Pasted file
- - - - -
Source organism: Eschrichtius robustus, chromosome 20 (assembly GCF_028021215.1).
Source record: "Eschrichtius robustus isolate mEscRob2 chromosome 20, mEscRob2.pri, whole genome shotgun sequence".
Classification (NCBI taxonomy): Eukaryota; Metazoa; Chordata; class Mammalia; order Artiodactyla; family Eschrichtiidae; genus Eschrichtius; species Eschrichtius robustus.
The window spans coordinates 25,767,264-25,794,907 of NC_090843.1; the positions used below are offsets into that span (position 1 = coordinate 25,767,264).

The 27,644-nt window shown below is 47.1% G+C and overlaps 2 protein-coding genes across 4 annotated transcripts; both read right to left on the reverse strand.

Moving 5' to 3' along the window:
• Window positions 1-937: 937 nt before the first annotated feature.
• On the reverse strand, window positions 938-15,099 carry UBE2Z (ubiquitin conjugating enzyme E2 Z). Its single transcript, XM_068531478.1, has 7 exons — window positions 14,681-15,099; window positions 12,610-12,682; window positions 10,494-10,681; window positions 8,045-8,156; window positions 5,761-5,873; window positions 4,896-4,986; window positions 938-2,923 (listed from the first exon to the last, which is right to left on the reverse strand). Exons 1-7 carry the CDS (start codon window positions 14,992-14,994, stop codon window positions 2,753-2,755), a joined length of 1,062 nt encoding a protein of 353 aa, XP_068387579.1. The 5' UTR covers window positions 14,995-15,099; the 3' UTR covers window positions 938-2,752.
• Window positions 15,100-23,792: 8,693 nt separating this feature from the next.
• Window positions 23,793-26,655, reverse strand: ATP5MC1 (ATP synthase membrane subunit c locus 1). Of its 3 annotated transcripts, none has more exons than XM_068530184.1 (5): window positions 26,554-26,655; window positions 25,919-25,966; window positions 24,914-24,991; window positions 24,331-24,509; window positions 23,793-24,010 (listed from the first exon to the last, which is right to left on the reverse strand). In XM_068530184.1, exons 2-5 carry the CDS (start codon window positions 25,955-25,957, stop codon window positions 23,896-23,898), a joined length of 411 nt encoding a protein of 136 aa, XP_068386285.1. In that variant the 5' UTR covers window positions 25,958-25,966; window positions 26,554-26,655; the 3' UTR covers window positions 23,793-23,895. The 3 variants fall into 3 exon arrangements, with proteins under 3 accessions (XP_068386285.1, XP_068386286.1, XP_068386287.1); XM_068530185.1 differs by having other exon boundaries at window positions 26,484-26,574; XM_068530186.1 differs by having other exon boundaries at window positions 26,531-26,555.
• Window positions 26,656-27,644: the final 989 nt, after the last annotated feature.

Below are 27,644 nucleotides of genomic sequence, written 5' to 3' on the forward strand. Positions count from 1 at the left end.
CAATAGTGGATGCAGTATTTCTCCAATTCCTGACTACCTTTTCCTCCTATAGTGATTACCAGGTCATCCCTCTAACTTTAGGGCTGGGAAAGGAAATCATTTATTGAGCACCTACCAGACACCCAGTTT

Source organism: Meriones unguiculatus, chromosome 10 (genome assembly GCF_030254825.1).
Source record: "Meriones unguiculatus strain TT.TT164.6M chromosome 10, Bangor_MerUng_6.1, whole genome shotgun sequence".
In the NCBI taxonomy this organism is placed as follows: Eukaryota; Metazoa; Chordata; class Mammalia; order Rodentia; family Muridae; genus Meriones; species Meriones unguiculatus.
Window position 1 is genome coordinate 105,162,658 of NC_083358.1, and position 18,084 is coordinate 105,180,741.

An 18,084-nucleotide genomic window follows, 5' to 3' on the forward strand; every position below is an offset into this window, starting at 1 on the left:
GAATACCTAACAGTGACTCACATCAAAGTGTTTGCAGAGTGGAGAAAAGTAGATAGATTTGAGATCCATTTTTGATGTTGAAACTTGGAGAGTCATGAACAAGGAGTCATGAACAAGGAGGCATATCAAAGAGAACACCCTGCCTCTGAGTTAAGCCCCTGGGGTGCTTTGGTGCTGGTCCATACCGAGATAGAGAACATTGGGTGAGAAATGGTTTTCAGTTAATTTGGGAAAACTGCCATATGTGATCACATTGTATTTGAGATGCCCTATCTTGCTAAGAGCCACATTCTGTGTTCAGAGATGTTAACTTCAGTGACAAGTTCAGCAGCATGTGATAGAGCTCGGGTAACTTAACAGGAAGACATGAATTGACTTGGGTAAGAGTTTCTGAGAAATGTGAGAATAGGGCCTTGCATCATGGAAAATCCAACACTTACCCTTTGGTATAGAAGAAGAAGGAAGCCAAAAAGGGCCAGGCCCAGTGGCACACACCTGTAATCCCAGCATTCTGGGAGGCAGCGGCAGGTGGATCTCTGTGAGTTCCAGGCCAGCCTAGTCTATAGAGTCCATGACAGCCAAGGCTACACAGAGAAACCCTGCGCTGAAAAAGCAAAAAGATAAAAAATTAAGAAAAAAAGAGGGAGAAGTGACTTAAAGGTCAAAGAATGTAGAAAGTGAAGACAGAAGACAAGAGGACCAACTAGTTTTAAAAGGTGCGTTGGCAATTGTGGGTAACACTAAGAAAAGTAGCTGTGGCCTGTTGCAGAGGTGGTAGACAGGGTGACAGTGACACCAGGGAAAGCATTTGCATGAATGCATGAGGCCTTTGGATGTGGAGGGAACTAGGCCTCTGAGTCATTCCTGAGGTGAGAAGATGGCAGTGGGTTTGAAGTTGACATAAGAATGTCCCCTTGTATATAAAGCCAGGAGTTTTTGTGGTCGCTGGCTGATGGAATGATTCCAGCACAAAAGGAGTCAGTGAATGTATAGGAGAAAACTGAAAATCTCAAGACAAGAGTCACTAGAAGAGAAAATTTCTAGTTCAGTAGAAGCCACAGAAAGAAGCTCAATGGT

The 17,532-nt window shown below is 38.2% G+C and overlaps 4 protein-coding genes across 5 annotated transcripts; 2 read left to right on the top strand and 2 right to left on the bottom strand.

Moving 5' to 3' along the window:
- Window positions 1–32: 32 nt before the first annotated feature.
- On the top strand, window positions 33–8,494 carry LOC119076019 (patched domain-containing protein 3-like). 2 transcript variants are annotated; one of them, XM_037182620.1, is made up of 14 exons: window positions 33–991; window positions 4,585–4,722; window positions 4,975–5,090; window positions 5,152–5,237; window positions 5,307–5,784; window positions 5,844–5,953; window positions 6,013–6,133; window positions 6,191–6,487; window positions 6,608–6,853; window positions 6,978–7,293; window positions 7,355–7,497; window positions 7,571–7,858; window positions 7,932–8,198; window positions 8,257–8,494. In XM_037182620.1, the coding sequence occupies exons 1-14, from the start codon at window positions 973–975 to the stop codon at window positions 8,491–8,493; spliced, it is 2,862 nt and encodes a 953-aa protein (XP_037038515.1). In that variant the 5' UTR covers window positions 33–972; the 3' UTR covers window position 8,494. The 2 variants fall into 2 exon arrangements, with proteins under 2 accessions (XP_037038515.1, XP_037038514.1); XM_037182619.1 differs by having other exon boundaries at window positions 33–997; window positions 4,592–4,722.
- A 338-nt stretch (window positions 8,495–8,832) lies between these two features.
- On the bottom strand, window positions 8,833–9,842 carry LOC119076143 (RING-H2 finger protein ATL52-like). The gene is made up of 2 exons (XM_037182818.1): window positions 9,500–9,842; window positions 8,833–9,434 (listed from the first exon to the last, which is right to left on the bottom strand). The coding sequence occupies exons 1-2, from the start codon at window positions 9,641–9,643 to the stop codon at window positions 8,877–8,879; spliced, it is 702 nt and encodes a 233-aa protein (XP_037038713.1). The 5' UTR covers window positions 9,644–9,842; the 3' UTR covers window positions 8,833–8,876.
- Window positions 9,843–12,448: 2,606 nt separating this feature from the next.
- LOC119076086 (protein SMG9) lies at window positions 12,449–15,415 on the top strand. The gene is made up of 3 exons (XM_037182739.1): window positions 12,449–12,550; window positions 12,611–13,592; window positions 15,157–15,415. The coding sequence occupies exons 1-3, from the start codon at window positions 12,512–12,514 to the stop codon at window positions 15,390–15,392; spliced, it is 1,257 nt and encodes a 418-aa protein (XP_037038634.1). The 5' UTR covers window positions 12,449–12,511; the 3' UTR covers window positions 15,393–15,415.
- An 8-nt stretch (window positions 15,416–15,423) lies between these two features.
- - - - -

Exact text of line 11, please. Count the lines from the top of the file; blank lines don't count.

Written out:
• Window positions 26,656-27,644: the final 989 nt, after the last annotated feature.